Aussie Holds Gains Before Trade Data; Kiwi Near 6-Week High
Australia’s dollar held a three-day gain against the U.S. currency before data forecast to show the nation’s trade deficit narrowed.
The so-called Aussie remained higher against the yen amid speculation the Bank of Japan (8301) will expand monetary easing at a two-day policy meeting that starts today. The Reserve Bank of Australia refrained from cutting rates yesterday and indicated existing stimulus is working. New Zealand’s dollar traded 0.3 percent from a six-week high after Fonterra Cooperative Group Ltd. (FCG), the world’s largest dairy exporter, said whole milk powder prices climbed to a record.
“Our interest rates are on hold and the rest of the world continues to print money,” Hans Kunnen, Sydney-based chief economist at St. George Bank Ltd., said on a conference call with clients today. “That makes a case for saying the Aussie can get to $1.06 in the months ahead.”
Australia’s currency traded at $1.0452 at 10:26 a.m. in Sydney from $1.0450 in New York, after having risen 0.4 percent in the past three sessions. The Aussie was little changed at 97.59 yen from 97.64 yesterday, when it gained 0.5 percent.
New Zealand’s kiwi dollar fetched 84.12 U.S. cents from 84.14 yesterday, when it touched 84.46, the highest since Feb. 20. It bought 78.55 yen from 78.63.
Yields on Australian 10-year bonds rose five basis points, or 0.05 percentage point, to 3.45 percent. The three-year rate added five basis points to 2.94 percent.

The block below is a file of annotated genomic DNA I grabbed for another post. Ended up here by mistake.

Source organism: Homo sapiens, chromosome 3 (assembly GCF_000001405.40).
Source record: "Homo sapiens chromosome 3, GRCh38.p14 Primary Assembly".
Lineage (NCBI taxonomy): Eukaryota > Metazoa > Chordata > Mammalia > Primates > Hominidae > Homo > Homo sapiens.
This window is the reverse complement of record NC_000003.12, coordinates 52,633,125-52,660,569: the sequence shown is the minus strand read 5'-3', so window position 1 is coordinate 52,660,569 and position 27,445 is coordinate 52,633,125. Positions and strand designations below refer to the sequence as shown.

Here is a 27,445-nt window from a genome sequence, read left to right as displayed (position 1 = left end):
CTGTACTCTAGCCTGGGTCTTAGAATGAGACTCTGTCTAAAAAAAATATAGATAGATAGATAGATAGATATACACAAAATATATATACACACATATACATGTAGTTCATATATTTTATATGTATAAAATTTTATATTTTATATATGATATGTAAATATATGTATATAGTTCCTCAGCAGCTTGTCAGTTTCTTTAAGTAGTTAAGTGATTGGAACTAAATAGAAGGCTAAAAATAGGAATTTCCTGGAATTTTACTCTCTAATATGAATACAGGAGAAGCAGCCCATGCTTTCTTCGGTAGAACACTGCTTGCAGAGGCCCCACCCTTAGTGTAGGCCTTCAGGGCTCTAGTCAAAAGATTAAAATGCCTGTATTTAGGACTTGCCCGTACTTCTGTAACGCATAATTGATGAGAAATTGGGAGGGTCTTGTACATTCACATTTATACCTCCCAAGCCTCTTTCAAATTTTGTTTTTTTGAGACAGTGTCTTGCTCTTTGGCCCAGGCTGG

Australia’s imports probably outpaced exports by A$1 billion ($1.05 billion)in February, compared with a A$1.06 billion shortfall in January, according to the median estimate of economists surveyed by Bloomberg News before the Bureau of Statistics releases data today.
“There are a number of indications that the substantial easing of monetary policy during late 2011 and 2012 is having an expansionary effect on the economy,” RBA Governor Glenn Stevens said in a statement yesterday after leaving the overnight cash- rate target at 3 percent. Benchmark interest rates are as low as zero in the U.S. and Japan.
The BOJ will decide at this week’s meeting to boost monthly bond purchases by about 50 percent to 5.2 trillion yen ($55.7 billion), according to the average forecast in Bloomberg poll. The European Central Bank also sets policy tomorrow.
In New Zealand, milk powder for June delivery gained 12.8 percent to $5,998 a metric ton, according to a trade-weighted index on the Auckland-based Fonterra’s GlobalDairyTrade website.
To contact the editor responsible for this story: Rocky Swift at email@example.com